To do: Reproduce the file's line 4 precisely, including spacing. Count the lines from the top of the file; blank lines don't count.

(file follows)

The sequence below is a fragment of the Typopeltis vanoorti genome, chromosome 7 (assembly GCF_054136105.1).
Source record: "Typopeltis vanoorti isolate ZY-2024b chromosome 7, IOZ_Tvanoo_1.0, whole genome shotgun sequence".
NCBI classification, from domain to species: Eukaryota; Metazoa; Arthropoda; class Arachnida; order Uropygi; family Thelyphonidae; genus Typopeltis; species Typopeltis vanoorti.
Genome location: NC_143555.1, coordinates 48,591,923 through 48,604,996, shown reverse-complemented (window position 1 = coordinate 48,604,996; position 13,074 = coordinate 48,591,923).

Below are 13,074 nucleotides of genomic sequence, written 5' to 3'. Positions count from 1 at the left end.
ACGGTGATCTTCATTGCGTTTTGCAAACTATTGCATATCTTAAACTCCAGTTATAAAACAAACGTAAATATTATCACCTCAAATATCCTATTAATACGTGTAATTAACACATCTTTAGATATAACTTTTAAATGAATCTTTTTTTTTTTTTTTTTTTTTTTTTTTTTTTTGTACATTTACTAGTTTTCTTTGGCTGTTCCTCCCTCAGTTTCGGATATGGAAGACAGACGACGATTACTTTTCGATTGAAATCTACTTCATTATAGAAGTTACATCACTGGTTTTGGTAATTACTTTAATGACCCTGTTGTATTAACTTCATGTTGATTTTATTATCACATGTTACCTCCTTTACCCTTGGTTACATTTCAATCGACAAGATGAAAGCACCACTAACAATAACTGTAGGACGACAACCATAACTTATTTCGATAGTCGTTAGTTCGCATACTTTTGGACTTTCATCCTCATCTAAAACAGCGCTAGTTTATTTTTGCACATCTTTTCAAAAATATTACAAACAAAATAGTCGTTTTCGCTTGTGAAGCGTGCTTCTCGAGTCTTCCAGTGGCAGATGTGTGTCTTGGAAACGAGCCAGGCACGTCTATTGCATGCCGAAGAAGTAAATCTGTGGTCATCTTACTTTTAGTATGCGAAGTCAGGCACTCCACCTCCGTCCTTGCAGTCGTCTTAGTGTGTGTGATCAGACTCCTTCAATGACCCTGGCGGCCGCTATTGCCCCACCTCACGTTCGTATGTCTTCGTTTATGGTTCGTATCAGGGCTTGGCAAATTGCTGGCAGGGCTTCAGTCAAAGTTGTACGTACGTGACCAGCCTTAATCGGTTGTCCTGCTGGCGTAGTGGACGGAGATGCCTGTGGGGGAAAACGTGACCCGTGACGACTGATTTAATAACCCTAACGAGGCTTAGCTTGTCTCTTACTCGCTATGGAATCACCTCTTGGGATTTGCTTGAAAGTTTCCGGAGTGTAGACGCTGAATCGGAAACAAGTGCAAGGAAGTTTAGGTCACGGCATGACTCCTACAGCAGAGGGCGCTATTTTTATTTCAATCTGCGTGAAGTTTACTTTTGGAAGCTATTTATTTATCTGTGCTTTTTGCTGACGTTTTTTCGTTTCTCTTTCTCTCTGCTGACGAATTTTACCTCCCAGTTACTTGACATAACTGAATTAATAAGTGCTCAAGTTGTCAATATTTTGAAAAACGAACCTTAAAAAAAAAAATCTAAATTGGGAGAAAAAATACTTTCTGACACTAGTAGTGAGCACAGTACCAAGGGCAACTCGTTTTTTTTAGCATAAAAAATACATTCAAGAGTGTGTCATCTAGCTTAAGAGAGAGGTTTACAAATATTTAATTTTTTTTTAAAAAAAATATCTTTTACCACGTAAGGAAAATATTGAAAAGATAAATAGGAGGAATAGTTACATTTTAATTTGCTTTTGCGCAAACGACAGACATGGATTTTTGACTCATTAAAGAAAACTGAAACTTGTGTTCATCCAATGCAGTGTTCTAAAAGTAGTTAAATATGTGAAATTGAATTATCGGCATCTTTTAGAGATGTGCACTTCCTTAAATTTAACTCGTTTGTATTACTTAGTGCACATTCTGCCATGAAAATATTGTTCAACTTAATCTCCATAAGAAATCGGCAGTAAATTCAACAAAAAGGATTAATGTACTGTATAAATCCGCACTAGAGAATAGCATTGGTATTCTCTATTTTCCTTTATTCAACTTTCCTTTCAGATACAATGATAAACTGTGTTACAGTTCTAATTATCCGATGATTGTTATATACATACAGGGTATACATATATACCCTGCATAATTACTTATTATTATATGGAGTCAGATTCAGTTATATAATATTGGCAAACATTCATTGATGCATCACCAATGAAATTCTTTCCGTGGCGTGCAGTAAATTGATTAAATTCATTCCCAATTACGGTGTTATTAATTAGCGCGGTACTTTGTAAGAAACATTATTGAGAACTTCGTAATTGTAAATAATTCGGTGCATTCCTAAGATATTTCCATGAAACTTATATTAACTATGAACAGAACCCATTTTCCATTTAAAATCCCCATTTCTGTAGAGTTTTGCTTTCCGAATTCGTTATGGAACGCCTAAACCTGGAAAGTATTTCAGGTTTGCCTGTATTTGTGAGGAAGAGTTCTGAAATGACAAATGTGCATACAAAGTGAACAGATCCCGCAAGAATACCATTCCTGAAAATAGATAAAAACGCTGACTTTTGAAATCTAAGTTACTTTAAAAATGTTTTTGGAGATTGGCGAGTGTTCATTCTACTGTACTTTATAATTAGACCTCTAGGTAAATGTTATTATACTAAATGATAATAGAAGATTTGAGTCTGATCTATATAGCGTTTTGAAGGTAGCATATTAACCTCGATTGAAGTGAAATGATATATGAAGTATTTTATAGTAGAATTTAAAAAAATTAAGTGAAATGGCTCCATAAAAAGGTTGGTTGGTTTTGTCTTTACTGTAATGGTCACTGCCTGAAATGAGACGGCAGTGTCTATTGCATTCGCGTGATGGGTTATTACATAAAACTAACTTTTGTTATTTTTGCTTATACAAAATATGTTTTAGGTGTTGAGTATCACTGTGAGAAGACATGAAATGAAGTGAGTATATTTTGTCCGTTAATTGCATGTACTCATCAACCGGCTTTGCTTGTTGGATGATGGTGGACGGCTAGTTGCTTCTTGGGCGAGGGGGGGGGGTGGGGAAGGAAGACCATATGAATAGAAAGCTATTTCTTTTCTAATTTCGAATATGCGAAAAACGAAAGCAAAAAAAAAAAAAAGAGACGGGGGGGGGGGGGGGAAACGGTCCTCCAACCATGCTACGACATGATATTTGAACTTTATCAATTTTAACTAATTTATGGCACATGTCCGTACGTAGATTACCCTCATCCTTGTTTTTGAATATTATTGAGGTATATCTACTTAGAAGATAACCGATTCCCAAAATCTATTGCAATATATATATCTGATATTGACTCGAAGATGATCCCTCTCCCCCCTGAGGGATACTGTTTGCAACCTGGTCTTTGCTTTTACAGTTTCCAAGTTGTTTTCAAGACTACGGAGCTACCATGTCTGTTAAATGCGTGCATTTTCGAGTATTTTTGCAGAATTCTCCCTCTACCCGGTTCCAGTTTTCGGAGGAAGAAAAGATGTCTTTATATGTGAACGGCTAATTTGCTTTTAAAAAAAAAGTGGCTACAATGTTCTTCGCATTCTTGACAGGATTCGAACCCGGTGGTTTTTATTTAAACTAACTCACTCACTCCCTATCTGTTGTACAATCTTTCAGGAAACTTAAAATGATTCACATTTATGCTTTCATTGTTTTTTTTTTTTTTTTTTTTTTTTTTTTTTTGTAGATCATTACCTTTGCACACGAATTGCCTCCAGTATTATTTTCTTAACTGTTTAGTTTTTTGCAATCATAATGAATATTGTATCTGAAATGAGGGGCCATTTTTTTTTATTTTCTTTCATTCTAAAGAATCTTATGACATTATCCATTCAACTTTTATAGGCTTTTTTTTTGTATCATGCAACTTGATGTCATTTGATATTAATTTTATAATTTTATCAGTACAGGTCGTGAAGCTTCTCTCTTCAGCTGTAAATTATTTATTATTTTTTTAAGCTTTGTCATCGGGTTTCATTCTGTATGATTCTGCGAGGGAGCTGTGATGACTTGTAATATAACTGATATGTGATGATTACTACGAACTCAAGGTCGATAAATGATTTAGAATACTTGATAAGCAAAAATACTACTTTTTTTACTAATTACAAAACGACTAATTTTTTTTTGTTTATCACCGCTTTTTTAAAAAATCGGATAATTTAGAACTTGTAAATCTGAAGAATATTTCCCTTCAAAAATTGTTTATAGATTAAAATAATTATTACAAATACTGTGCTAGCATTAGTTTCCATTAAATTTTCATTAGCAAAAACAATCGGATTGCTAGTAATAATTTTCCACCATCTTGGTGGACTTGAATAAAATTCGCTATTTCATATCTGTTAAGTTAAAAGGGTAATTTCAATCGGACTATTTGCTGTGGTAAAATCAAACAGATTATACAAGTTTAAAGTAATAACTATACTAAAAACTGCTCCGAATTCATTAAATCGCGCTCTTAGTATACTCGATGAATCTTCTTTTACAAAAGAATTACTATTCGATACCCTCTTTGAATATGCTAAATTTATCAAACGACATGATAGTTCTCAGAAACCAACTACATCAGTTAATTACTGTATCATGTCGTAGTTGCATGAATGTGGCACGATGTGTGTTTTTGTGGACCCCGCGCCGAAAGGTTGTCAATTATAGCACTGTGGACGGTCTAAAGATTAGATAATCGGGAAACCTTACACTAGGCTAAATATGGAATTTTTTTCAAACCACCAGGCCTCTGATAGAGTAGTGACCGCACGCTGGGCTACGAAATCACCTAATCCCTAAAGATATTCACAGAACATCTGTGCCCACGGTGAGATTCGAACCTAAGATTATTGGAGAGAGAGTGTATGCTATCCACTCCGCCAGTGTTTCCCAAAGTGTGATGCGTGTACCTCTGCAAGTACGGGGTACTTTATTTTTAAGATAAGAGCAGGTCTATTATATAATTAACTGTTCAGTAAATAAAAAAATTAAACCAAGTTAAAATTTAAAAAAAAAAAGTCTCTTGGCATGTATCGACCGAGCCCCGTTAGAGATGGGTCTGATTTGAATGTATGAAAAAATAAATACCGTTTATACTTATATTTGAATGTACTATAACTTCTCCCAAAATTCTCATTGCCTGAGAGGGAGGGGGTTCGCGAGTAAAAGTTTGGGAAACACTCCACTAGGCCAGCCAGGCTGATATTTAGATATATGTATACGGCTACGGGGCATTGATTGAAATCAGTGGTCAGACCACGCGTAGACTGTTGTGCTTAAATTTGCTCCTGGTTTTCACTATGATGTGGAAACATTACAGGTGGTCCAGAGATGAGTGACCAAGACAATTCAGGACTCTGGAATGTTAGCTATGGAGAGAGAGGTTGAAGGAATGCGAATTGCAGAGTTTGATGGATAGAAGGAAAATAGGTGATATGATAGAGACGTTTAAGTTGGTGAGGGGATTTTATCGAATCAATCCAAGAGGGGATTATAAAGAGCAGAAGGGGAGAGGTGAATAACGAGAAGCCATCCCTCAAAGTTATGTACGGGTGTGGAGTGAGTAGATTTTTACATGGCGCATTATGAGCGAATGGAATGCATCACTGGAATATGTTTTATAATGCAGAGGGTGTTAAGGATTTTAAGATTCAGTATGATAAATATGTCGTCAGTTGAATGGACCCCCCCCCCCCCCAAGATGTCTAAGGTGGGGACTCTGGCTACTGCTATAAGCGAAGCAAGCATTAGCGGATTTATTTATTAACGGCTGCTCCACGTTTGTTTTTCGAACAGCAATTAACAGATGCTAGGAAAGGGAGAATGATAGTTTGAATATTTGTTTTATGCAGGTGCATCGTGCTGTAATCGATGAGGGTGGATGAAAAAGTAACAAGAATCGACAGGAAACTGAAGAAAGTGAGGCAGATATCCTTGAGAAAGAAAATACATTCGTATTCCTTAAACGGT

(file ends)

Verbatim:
Genome location: NC_143555.1, coordinates 48,591,923 through 48,604,996, shown reverse-complemented (window position 1 = coordinate 48,604,996; position 13,074 = coordinate 48,591,923).